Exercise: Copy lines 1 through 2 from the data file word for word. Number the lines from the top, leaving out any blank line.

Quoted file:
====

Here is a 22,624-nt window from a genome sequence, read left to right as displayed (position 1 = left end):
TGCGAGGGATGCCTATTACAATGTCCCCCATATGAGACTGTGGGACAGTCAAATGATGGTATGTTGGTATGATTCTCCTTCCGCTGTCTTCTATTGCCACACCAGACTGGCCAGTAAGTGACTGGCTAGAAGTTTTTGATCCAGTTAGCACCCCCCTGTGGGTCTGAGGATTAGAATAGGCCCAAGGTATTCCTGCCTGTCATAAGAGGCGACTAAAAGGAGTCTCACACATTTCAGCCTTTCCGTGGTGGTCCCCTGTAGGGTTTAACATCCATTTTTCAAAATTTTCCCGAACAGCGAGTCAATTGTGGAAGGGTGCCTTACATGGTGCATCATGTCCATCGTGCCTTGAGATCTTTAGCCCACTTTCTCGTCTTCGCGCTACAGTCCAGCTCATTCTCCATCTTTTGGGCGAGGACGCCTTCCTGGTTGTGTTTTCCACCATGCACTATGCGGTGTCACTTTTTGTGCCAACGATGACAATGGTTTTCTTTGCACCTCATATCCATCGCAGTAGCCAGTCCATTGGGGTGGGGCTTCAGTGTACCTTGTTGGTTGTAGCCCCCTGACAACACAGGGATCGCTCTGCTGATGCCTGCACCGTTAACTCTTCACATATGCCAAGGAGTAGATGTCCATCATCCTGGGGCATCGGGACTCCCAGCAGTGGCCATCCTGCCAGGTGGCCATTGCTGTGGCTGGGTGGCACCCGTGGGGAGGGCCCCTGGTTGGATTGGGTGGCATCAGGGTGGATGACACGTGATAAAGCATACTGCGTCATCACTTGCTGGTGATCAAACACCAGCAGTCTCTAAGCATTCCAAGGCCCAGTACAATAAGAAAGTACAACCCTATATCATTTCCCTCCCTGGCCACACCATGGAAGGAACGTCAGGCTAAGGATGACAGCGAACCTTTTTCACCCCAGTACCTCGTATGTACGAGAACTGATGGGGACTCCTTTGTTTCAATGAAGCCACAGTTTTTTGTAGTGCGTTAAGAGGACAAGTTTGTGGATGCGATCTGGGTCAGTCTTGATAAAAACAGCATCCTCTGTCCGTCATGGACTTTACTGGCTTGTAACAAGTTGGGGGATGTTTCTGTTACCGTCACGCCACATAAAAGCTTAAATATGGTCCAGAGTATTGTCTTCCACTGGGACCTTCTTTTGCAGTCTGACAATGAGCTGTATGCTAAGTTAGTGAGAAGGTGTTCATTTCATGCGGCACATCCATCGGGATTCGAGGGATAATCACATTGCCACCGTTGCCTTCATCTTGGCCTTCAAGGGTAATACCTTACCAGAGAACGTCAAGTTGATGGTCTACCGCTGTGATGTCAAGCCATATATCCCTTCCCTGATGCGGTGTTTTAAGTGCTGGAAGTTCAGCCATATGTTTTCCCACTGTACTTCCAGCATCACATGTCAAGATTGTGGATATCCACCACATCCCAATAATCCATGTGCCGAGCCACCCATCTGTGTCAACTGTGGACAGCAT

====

Here is a 22,624-nt window from a genome sequence, read left to right as displayed (position 1 = left end):
TGCGAGGGATGCCTATTACAATGTCCCCCATATGAGACTGTGGGACAGTCAAATGATGGTATGTTGGTATGATTCTCCTTCCGCTGTCTTCTATTGCCACACCAGACTGGCCAGTAAGTGACTGGCTAGAAGTTTTTGATCCAGTTAGCACCCCCCTGTGGGTCTGAGGATTAGAATAGGCCCAAGGTATTCCTGCCTGTCATAAGAGGCGACTAAAAGGAGTCTCACACATTTCAGCCTTTCCGTGGTGGTCCCCTGTAGGGTTTAACATCCATTTTTCAAAATTTTCCCGAACAGCGAGTCAATTGTGGAAGGGTGCCTTACATGGTGCATCATGTCCATCGTGCCTTGAGATCTTTAGCCCACTTTCTCGTCTTCGCGCTACAGTCCAGCTCATTCTCCATCTTTTGGGCGAGGACGCCTTCCTGGTTGTGTTTTCCACCATGCACTATGCGGTGTCACTTTTTGTGCCAACGATGACAATGGTTTTCTTTGCACCTCATATCCATCGCAGTAGCCAGTCCATTGGGGTGGGGCTTCAGTGTACCTTGTTGGTTGTAGCCCCCTGACAACACAGGGATCGCTCTGCTGATGCCTGCACCGTTAACTCTTCACATATGCCAAGGAGTAGATGTCCATCATCCTGGGGCATCGGGACTCCCAGCAGTGGCCATCCTGCCAGGTGGCCATTGCTGTGGCTGGGTGGCACCCGTGGGGAGGGCCCCTGGTTGGATTGGGTGGCATCAGGGTGGATGACACGTGATAAAGCATACTGCGTCATCACTTGCTGGTGATCAAACACCAGCAGTCTCTAAGCATTCCAAGGCCCAGTACAATAAGAAAGTACAACCCTATATCATTTCCCTCCCTGGCCACACCATGGAAGGAACGTCAGGCTAAGGATGACAGCGAACCTTTTTCACCCCAGTACCTCGTATGTACGAGAACTGATGGGGACTCCTTTGTTTCAATGAAGCCACAGTTTTTTGTAGTGCGTTAAGAGGACAAGTTTGTGGATGCGATCTGGGTCAGTCTTGATAAAAACAGCATCCTCTGTCCGTCATGGACTTTACTGGCTTGTAACAAGTTGGGGGATGTTTCTGTTACCGTCACGCCACATAAAAGCTTAAATATGGTCCAGAGTATTGTCTTCCACTGGGACCTTCTTTTGCAGTCTGACAATGAGCTGTATGCTAAGTTAGTGAGAAGGTGTTCATTTCATGCGGCACATCCATCGGGATTCGAGGGATAATCACATTGCCACCGTTGCCTTCATCTTGGCCTTCAAGGGTAATACCTTACCAGAGAACGTCAAGTTGATGGTCTACCGCTGTGATGTCAAGCCATATATCCCTTCCCTGATGCGGTGTTTTAAGTGCTGGAAGTTCAGCCATATGTTTTCCCACTGTACTTCCAGCATCACATGTCAAGATTGTGGATATCCACCACATCCCAATAATCCATGTGCCGAGCCACCCATCTGTGTCAACTGTGGACAGCAT